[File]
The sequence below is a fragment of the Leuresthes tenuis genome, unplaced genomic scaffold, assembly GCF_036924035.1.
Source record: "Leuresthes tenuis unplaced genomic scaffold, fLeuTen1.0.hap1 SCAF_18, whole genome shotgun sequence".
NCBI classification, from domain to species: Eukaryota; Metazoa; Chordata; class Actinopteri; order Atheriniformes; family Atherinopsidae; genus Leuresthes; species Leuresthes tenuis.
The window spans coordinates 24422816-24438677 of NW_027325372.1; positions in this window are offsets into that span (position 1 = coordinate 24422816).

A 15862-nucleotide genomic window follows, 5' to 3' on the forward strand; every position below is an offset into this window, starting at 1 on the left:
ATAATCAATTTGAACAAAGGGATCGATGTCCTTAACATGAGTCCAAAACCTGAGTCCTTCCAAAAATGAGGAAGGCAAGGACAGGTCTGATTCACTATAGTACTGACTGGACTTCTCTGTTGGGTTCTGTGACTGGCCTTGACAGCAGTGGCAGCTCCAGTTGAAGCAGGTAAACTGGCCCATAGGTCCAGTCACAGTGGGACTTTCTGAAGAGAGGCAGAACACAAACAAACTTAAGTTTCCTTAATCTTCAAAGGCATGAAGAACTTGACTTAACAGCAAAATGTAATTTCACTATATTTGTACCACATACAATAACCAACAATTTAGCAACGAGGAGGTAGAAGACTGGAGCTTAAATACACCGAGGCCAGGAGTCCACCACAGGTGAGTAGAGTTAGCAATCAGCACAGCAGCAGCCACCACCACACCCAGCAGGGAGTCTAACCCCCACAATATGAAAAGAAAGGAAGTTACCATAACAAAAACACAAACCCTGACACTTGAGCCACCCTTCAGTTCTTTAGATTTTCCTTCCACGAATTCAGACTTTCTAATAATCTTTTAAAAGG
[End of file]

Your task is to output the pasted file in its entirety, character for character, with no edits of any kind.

The sequence below is a fragment of the Leuresthes tenuis genome, unplaced genomic scaffold, assembly GCF_036924035.1.
Source record: "Leuresthes tenuis unplaced genomic scaffold, fLeuTen1.0.hap1 SCAF_18, whole genome shotgun sequence".
NCBI classification, from domain to species: Eukaryota; Metazoa; Chordata; class Actinopteri; order Atheriniformes; family Atherinopsidae; genus Leuresthes; species Leuresthes tenuis.
The window spans coordinates 24422816-24438677 of NW_027325372.1; positions in this window are offsets into that span (position 1 = coordinate 24422816).

A 15862-nucleotide genomic window follows, 5' to 3' on the forward strand; every position below is an offset into this window, starting at 1 on the left:
ATAATCAATTTGAACAAAGGGATCGATGTCCTTAACATGAGTCCAAAACCTGAGTCCTTCCAAAAATGAGGAAGGCAAGGACAGGTCTGATTCACTATAGTACTGACTGGACTTCTCTGTTGGGTTCTGTGACTGGCCTTGACAGCAGTGGCAGCTCCAGTTGAAGCAGGTAAACTGGCCCATAGGTCCAGTCACAGTGGGACTTTCTGAAGAGAGGCAGAACACAAACAAACTTAAGTTTCCTTAATCTTCAAAGGCATGAAGAACTTGACTTAACAGCAAAATGTAATTTCACTATATTTGTACCACATACAATAACCAACAATTTAGCAACGAGGAGGTAGAAGACTGGAGCTTAAATACACCGAGGCCAGGAGTCCACCACAGGTGAGTAGAGTTAGCAATCAGCACAGCAGCAGCCACCACCACACCCAGCAGGGAGTCTAACCCCCACAATATGAAAAGAAAGGAAGTTACCATAACAAAAACACAAACCCTGACACTTGAGCCACCCTTCAGTTCTTTAGATTTTCCTTCCACGAATTCAGACTTTCTAATAATCTTTTAAAAGG